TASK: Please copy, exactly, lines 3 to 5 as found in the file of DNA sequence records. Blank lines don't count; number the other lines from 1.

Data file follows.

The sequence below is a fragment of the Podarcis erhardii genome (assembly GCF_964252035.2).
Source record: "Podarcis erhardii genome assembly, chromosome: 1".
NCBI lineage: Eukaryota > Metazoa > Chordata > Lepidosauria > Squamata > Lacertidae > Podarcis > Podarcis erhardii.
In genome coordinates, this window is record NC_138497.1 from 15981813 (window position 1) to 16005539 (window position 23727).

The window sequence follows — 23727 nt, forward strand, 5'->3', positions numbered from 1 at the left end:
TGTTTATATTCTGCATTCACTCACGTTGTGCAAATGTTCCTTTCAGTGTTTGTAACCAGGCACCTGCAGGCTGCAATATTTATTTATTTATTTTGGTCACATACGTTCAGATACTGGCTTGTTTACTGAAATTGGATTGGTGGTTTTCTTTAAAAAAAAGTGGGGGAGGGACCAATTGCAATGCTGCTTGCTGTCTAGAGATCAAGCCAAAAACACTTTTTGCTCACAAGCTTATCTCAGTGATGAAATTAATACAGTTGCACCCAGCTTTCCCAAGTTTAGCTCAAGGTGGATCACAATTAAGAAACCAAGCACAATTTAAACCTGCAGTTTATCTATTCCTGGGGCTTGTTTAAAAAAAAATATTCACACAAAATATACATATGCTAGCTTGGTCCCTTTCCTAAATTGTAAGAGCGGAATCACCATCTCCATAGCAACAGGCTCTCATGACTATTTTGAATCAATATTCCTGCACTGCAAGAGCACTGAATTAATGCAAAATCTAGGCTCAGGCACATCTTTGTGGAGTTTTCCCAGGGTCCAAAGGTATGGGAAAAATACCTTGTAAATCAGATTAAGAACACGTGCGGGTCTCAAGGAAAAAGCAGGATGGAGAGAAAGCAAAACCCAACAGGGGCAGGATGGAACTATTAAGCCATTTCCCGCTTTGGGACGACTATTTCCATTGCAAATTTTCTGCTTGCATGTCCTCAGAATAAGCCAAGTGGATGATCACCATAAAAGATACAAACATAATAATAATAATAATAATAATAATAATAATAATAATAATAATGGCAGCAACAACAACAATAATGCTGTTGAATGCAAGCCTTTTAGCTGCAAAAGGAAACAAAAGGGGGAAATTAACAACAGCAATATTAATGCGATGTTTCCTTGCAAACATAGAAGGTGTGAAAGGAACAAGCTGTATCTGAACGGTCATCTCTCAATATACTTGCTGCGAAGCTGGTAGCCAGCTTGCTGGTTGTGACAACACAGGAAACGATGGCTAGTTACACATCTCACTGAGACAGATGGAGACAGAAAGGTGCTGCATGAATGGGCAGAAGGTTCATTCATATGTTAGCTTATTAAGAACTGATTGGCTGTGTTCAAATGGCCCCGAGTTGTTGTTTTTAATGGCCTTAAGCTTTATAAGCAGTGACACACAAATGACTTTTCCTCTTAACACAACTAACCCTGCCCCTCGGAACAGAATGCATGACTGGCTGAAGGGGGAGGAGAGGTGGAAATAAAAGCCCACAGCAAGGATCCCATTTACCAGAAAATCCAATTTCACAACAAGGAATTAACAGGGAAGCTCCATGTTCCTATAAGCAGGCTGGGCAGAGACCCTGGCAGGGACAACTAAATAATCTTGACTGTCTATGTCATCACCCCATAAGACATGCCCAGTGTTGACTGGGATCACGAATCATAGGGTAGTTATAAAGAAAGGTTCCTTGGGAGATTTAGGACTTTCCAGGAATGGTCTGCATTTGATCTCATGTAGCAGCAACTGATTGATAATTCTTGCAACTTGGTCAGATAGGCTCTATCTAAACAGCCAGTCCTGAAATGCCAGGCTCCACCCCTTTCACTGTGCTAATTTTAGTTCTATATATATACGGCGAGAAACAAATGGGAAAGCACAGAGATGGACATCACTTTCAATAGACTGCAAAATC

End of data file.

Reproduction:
NCBI lineage: Eukaryota > Metazoa > Chordata > Lepidosauria > Squamata > Lacertidae > Podarcis > Podarcis erhardii.
In genome coordinates, this window is record NC_138497.1 from 15981813 (window position 1) to 16005539 (window position 23727).

The window sequence follows — 23727 nt, forward strand, 5'->3', positions numbered from 1 at the left end: